The Complete Guide To Understanding Sleeping Birds

Mitch,

Have you written about “bird sleep”? I watched a eagle chick go from hatchling to fledgling and during the process, both the chick and parents seemed to sleep only periodically, preening much of the night.

I recently put an night-vision camera on my 35 year old amazon’s (1/2 blue-front, 1/2 panama) cage, and was surprised to see that she seems to preen much of the night as well.

Is this common with all birds?

Thanks,

Bert S.

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Lessons Learned From This Successful Captive Blue Front Amazon Pet Bird Keeper

Learn Amazon parrot care from one of Windy City Parrot’s customers – who gets it.

Hello, Mitch

I’ve followed your blog for quite a while and always appreciate your perspectives and insights. I was pretty much gutted when I read your article on Sunday … “Birds in cages suffer all their lives.”

I want my bird to have a happy and healthy a life as possible, but I read and hear so much contradictory information that I’m really not sure if I am providing what she needs— and I do try.

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The Secret of Do Birds in Cages Suffer All Their Lives?
selective focus of bright amazon parrot sitting in bird cage

The Secret of Do Birds in Cages Suffer All Their Lives?

I’ve often said the perfect size cage for a Green Wing Macaw is 30 acres. Many birds can and do suffer miserably in cages. There are ways we can offset the majority of the stress for our captive birds — but many of us do not.

Full transparency — I’m a companion to one Senegal parrot and four budgies. That in and of itself does not make me an expert. What makes me an expert in my 15 years of interacting with tens of thousands of captive bird owners while operating the Windy City Parrot website

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Do Hormones Control This Amazons Seasonal Regurgitation?

Dear Mitch, Catherine, and associates,

First thank you for the opportunity to contact you about my parrot, who’s a BF Amazon, named “Dollar.” I wish to add, I adopted him at 6 yrs old, and he wouldn’t let me call him any other name than what it had been.

So, he’s a fabulously happy birdie, but several years in a row around this time of year, he begins to regurgitate and swallow, over and over again. He holds the top of a bell and raises and lowers his head like an oil well, only really fast.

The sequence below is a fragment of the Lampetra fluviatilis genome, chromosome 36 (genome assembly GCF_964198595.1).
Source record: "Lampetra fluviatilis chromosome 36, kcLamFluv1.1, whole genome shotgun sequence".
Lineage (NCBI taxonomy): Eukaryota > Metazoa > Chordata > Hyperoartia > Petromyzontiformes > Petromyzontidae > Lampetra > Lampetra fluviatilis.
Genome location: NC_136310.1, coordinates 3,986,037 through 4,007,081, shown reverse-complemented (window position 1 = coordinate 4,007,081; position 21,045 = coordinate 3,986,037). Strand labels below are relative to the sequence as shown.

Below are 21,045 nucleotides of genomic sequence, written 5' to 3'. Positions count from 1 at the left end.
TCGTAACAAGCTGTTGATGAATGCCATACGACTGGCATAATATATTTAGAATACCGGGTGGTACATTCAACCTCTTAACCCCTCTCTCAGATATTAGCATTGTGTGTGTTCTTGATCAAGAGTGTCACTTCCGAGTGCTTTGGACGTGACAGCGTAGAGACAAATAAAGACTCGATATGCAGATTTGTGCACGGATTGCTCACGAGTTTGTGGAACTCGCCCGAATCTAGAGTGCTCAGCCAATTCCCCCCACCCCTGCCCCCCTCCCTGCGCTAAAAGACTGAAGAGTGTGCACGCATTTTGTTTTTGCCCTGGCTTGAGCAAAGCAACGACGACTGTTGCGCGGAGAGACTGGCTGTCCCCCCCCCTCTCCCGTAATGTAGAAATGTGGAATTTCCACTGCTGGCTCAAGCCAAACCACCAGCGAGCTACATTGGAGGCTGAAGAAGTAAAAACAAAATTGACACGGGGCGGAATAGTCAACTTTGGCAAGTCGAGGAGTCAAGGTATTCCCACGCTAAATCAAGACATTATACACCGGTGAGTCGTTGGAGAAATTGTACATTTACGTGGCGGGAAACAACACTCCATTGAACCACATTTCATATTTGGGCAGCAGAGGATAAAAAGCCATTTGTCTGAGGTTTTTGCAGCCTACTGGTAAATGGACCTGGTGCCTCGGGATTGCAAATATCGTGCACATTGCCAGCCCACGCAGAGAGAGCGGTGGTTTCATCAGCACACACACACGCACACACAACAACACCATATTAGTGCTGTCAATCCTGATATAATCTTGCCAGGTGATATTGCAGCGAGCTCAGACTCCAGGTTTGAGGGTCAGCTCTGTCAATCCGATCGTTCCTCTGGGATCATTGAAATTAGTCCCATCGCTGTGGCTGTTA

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Does UV Light Really Help Produce Vitamin D3 in Birds?

Have you ever wished you could see the additional ultraviolet light spectrum that birds can?

I’ve been a strong proponent of using light cycles to interrupt the circadian rhythms of our pet birds 

I’m also fully convinced that no amount of artificial lighting over birdcage will help a bird produce vitamin D3 regardless of the lumens, quality of the ultraviolet spectrum emitted or the distance from the light source to the cage 

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Why Are Veterinarians Are Injecting This Poison Into Our Birds?
Close-up of medical syringe with drug

Why Are Veterinarians Are Injecting This Poison Into Our Birds?

File under “Our vets are injecting this sh#t into our birds – really”?

The reason I bring this up is an article that came across my desktop recently having to do with a drug called “Lupron”. Popcorn our cockatiel received two injections (at $50 per shot) over her 12 visits with our vet.

I read about it a lot on Facebook – Lupron is used to reduce egg laying and calm hormonal changes in birds. Its use is widespread in avian medicine. It is also available for cats and dogs.

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The Challenge of Caring for a One-eyed African Grey

Aloha!

I am truly enjoying your email newsletters. Very informative.

Need some of your advice, I have a Timneh African Gray named “Saber”, now I think about 30 years old. I ended up buying him when he was about 3-4 years old. For several months I would visit the pet shop and always stopped by Sabers cage to play and talk with him.

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Lighting and Your Bird
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Lighting and Your Bird

Reprinted from the NCS Journal July/August 1999, Vol. XVI, No. 4
Lighting and Your Bird
 
by Patrick R. Thrush
 
Take a moment to think about your day, and where you have been. Home, work, school, shopping, dining, and other activities. Now consider the light in each of these environments. As we go about our day to day business, very little thought is given to either the quality or source of the light which makes our routine schedules and activities possible. Simply said, it is just there.

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How Does Winter Stress Your Bird?

Most birds that we find in our homes come from the equatorial regions of Earth. There’s a large difference in temperature between the Midwestern United States and South American rain forest. Aside from maintaining your bird’s optimal physical health during the winter, climate changes are counterintuitive to your bird and can be stressful.
 
Having a humidistat near your bird’s cage gives you an idea of the relative humidity your birds experiencing. Winter (depending upon your geography) and the resultant heating process in your home guarantee a dry environment. This can be offset by keeping a humidifier near the cage (unless you have a whole house humidifier), and making sure your bird gets a bath of some sort. It can be a spray mist or a romp in the sink or shower. For smaller birds keeping a birdbath in the cage with just enough water, they could get their chest wet is really all that’s necessary.

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